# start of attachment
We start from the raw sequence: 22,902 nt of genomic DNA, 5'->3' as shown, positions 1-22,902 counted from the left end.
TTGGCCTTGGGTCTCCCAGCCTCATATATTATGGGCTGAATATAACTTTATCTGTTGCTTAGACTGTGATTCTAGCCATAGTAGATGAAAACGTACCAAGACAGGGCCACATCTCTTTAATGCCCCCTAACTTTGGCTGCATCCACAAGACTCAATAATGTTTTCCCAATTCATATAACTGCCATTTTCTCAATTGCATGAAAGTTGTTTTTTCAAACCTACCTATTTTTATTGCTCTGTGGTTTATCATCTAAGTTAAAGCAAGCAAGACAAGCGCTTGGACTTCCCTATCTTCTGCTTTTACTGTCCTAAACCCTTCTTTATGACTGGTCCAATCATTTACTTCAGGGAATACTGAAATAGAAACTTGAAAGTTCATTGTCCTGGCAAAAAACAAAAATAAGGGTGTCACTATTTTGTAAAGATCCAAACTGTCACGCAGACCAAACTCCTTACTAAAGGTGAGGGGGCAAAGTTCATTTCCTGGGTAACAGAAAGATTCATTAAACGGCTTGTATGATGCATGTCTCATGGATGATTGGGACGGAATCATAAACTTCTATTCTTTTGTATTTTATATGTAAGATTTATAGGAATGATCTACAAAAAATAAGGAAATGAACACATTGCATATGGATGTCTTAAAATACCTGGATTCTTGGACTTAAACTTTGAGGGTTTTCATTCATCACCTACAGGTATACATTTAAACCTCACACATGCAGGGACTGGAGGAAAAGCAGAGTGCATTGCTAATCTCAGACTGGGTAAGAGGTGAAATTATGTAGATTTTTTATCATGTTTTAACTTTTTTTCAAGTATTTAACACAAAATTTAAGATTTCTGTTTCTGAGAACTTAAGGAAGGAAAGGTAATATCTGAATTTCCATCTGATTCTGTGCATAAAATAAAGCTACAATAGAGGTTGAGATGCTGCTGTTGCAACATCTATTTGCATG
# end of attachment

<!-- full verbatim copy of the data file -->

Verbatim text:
We start from the raw sequence: 22,902 nt of genomic DNA, 5'->3' as shown, positions 1-22,902 counted from the left end.
TTGGCCTTGGGTCTCCCAGCCTCATATATTATGGGCTGAATATAACTTTATCTGTTGCTTAGACTGTGATTCTAGCCATAGTAGATGAAAACGTACCAAGACAGGGCCACATCTCTTTAATGCCCCCTAACTTTGGCTGCATCCACAAGACTCAATAATGTTTTCCCAATTCATATAACTGCCATTTTCTCAATTGCATGAAAGTTGTTTTTTCAAACCTACCTATTTTTATTGCTCTGTGGTTTATCATCTAAGTTAAAGCAAGCAAGACAAGCGCTTGGACTTCCCTATCTTCTGCTTTTACTGTCCTAAACCCTTCTTTATGACTGGTCCAATCATTTACTTCAGGGAATACTGAAATAGAAACTTGAAAGTTCATTGTCCTGGCAAAAAACAAAAATAAGGGTGTCACTATTTTGTAAAGATCCAAACTGTCACGCAGACCAAACTCCTTACTAAAGGTGAGGGGGCAAAGTTCATTTCCTGGGTAACAGAAAGATTCATTAAACGGCTTGTATGATGCATGTCTCATGGATGATTGGGACGGAATCATAAACTTCTATTCTTTTGTATTTTATATGTAAGATTTATAGGAATGATCTACAAAAAATAAGGAAATGAACACATTGCATATGGATGTCTTAAAATACCTGGATTCTTGGACTTAAACTTTGAGGGTTTTCATTCATCACCTACAGGTATACATTTAAACCTCACACATGCAGGGACTGGAGGAAAAGCAGAGTGCATTGCTAATCTCAGACTGGGTAAGAGGTGAAATTATGTAGATTTTTTATCATGTTTTAACTTTTTTTCAAGTATTTAACACAAAATTTAAGATTTCTGTTTCTGAGAACTTAAGGAAGGAAAGGTAATATCTGAATTTCCATCTGATTCTGTGCATAAAATAAAGCTACAATAGAGGTTGAGATGCTGCTGTTGCAACATCTATTTGCATG